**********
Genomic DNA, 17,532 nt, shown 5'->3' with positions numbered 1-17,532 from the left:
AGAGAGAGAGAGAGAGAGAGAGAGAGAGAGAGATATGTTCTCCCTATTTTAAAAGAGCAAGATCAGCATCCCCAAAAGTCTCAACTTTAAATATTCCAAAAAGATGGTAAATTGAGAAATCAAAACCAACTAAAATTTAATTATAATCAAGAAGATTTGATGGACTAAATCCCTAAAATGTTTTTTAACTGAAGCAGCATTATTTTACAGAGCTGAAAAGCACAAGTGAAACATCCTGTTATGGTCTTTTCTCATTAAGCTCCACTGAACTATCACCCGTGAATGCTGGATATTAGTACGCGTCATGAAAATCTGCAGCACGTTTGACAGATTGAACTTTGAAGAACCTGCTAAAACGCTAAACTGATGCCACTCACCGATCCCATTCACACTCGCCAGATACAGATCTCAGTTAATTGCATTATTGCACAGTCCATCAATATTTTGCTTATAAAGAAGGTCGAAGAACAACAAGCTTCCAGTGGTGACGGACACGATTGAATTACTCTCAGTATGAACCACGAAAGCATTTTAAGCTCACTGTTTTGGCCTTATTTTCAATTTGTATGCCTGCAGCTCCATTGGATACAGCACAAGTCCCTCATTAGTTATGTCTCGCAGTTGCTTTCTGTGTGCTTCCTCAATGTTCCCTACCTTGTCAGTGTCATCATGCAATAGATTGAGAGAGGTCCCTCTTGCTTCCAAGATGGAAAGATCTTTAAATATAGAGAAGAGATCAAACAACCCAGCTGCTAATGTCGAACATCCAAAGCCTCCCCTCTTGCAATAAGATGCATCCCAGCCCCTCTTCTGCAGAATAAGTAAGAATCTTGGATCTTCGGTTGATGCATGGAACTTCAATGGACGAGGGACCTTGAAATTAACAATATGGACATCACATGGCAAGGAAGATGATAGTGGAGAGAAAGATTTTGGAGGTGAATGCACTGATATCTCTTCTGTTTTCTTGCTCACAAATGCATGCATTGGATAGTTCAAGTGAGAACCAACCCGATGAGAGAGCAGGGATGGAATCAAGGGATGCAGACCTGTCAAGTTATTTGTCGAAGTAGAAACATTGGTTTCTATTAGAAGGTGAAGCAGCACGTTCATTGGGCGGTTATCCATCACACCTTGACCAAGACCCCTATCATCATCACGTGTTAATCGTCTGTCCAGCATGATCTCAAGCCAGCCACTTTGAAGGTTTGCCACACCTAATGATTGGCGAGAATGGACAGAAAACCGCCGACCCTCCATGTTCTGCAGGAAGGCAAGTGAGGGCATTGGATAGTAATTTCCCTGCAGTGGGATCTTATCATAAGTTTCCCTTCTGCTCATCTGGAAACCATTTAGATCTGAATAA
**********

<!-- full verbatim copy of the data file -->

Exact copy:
Genomic DNA, 17,532 nt, shown 5'->3' with positions numbered 1-17,532 from the left:
AGAGAGAGAGAGAGAGAGAGAGAGAGAGAGAGATATGTTCTCCCTATTTTAAAAGAGCAAGATCAGCATCCCCAAAAGTCTCAACTTTAAATATTCCAAAAAGATGGTAAATTGAGAAATCAAAACCAACTAAAATTTAATTATAATCAAGAAGATTTGATGGACTAAATCCCTAAAATGTTTTTTAACTGAAGCAGCATTATTTTACAGAGCTGAAAAGCACAAGTGAAACATCCTGTTATGGTCTTTTCTCATTAAGCTCCACTGAACTATCACCCGTGAATGCTGGATATTAGTACGCGTCATGAAAATCTGCAGCACGTTTGACAGATTGAACTTTGAAGAACCTGCTAAAACGCTAAACTGATGCCACTCACCGATCCCATTCACACTCGCCAGATACAGATCTCAGTTAATTGCATTATTGCACAGTCCATCAATATTTTGCTTATAAAGAAGGTCGAAGAACAACAAGCTTCCAGTGGTGACGGACACGATTGAATTACTCTCAGTATGAACCACGAAAGCATTTTAAGCTCACTGTTTTGGCCTTATTTTCAATTTGTATGCCTGCAGCTCCATTGGATACAGCACAAGTCCCTCATTAGTTATGTCTCGCAGTTGCTTTCTGTGTGCTTCCTCAATGTTCCCTACCTTGTCAGTGTCATCATGCAATAGATTGAGAGAGGTCCCTCTTGCTTCCAAGATGGAAAGATCTTTAAATATAGAGAAGAGATCAAACAACCCAGCTGCTAATGTCGAACATCCAAAGCCTCCCCTCTTGCAATAAGATGCATCCCAGCCCCTCTTCTGCAGAATAAGTAAGAATCTTGGATCTTCGGTTGATGCATGGAACTTCAATGGACGAGGGACCTTGAAATTAACAATATGGACATCACATGGCAAGGAAGATGATAGTGGAGAGAAAGATTTTGGAGGTGAATGCACTGATATCTCTTCTGTTTTCTTGCTCACAAATGCATGCATTGGATAGTTCAAGTGAGAACCAACCCGATGAGAGAGCAGGGATGGAATCAAGGGATGCAGACCTGTCAAGTTATTTGTCGAAGTAGAAACATTGGTTTCTATTAGAAGGTGAAGCAGCACGTTCATTGGGCGGTTATCCATCACACCTTGACCAAGACCCCTATCATCATCACGTGTTAATCGTCTGTCCAGCATGATCTCAAGCCAGCCACTTTGAAGGTTTGCCACACCTAATGATTGGCGAGAATGGACAGAAAACCGCCGACCCTCCATGTTCTGCAGGAAGGCAAGTGAGGGCATTGGATAGTAATTTCCCTGCAGTGGGATCTTATCATAAGTTTCCCTTCTGCTCATCTGGAAACCATTTAGATCTGAATAA